Discover more about Dr. Boyle’s work at www.christinaboyles.com.
Julian C. Chambliss is Professor of English and the Val Berryman Curator of History at the MSU Museum at Michigan State University. In addition, he is a co-director for the Department of English Digital Humanities and Literary Cognition Lab (DHLC) and faculty lead for the Graphic Possibilities Research Workshop in the Department of English. His research interests focus on race, culture, and power in real and imagined spaces. His recent writing has appeared in American Historical Review, Phylon, Frieze Magazine, Rhetoric Review, and Boston Review. An interdisciplinary scholar he has designed museum exhibitions, curated art shows, and created public history projects that trace community, ideology, and power in the United States.
He is co-editor and contributor for Ages of Heroes, Eras of Men: Superheroes and the American Experience, a book examining the relationship between superheroes and the American Experience (2013). His recent book projects include Assembling the Marvel Cinematic Universe: Essays on the Social, Cultural, and Geopolitical Domain (2018), Cities Imagined: The African Diaspora in Media and History (2018), and Reframing Digital Humanities: Conversations with Digital Humanists (2021). His 2021 exhibition Beyond the Black Panther: Vision of Afrofuturism in American Comics is a virtual exhibition hosted by the MSU Museum exploring Afrofuturist themed comics produced in the United States.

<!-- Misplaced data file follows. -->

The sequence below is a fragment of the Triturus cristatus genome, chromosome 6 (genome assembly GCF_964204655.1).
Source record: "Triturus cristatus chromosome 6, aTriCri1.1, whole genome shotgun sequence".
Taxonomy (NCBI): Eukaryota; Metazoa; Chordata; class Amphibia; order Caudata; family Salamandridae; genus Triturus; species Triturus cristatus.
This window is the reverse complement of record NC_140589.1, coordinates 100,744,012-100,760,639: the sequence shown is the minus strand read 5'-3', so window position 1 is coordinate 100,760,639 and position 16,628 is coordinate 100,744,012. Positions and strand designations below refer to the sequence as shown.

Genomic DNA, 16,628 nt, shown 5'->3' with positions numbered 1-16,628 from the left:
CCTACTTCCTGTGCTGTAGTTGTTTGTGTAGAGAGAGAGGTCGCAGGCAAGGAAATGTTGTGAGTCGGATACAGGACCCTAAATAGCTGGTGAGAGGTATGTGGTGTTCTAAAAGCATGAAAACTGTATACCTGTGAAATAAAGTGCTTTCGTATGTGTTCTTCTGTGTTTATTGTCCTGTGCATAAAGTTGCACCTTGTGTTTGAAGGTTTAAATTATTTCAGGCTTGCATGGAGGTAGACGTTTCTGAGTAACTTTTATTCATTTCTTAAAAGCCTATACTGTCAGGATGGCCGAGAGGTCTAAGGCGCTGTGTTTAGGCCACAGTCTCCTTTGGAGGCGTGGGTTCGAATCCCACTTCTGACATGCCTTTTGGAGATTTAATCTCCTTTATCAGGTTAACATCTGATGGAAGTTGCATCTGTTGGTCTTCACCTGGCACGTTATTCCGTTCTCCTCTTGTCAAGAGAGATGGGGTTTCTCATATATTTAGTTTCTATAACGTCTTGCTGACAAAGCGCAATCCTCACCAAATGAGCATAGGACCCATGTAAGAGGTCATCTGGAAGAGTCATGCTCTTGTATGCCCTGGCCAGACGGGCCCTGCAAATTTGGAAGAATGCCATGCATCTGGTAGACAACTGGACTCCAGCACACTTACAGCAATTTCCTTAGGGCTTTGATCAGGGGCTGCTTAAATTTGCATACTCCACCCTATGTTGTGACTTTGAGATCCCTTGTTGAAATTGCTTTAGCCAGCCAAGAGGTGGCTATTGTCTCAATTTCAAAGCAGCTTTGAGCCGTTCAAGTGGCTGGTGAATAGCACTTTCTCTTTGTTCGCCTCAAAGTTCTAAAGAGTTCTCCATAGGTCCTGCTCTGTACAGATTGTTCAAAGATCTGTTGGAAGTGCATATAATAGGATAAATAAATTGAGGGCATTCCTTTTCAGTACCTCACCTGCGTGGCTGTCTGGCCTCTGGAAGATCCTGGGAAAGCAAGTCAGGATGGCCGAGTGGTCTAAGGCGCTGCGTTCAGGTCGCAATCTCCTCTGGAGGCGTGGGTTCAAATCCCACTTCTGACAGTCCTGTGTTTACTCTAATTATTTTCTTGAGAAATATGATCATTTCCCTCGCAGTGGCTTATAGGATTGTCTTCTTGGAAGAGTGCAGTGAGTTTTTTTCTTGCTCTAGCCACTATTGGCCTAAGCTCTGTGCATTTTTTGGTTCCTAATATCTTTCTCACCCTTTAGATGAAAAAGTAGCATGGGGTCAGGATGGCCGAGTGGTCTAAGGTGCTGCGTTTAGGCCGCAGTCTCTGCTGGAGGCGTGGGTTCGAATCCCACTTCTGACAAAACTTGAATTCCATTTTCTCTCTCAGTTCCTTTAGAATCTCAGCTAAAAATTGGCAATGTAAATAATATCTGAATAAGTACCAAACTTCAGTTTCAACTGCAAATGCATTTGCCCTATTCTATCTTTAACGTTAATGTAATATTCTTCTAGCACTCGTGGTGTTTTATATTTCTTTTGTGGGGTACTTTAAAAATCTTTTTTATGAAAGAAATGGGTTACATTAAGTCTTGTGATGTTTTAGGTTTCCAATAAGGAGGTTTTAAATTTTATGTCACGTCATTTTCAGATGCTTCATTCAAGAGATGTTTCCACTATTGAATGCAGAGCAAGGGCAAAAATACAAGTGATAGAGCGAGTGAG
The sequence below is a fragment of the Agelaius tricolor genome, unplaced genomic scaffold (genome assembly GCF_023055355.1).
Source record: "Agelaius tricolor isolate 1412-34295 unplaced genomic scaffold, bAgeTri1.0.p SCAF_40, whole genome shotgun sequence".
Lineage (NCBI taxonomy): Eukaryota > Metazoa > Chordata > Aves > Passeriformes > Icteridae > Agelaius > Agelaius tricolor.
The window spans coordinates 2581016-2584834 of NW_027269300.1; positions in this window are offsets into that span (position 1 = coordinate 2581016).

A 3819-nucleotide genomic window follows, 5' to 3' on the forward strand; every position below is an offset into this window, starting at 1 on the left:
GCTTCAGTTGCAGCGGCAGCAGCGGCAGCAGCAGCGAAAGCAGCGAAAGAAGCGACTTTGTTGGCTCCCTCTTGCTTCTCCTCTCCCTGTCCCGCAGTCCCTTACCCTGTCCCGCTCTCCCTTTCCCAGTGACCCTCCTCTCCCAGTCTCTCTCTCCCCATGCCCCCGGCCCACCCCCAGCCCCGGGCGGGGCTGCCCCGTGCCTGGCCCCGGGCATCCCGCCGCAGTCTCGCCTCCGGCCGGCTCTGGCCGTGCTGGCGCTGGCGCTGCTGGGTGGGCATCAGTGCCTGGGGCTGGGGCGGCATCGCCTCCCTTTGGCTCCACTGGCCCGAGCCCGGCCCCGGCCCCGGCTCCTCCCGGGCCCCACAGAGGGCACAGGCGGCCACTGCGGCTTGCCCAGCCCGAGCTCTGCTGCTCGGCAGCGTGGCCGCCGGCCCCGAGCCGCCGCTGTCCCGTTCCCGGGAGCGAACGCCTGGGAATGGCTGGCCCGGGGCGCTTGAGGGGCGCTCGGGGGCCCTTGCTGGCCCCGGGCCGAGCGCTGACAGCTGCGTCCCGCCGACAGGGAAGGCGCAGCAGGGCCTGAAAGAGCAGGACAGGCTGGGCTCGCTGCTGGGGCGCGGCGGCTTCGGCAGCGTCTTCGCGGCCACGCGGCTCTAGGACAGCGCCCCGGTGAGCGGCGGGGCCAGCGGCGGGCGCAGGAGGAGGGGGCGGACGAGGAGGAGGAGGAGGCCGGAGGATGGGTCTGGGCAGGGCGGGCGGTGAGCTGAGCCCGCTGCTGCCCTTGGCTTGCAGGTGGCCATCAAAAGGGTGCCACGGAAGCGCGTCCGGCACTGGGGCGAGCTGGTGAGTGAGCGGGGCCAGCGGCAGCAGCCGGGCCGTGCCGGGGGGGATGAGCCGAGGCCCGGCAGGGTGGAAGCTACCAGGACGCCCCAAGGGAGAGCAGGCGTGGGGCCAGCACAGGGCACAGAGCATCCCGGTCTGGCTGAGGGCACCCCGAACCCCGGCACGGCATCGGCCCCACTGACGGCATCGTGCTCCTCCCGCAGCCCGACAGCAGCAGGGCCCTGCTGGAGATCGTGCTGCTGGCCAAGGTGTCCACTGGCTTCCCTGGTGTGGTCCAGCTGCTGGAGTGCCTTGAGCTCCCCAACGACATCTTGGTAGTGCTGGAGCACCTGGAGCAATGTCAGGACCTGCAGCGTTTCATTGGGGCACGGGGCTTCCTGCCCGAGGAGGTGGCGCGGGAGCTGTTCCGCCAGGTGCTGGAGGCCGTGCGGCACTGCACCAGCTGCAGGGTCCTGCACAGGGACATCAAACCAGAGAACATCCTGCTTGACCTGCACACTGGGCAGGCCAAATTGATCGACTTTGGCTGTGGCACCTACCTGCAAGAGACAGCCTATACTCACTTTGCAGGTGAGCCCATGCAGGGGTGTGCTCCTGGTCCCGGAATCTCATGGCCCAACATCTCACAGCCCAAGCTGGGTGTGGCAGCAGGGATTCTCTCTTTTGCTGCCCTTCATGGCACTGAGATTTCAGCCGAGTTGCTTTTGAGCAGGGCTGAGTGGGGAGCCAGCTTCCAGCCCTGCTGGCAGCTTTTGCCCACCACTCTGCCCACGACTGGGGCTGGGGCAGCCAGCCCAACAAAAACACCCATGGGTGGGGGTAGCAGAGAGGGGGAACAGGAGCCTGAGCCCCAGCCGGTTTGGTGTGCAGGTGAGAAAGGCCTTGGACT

Discover more about Dr. Chambliss’s work at www.julianchambliss.com.
Sharon M. Leon is an Associate Professor of History and Digital Humanities at Michigan State University at Michigan State University. Dr. Leon received her bachelor of arts degree in American Studies from Georgetown University in 1997 and her doctorate in American Studies from the University of Minnesota in 2004. Her first book, An Image of God: the Catholic Struggle with Eugenics, was published by the University of Chicago Press. Her work has appeared in the William & Mary Quarterly, The Public Historian, Church History, the U.S. Catholic Historian, the Journal of the History of Medicine and Other Allied Sciences, and in numerous edited collections. Prior to joining the History Department at MSU, Dr. Leon spent over thirteen years at George Mason University’s History Department at the Roy Rosenzweig Center for History and New Media as Director of Public Projects, where she oversaw dozens of award-winning collaborations with library, museum, and archive partners from around the country.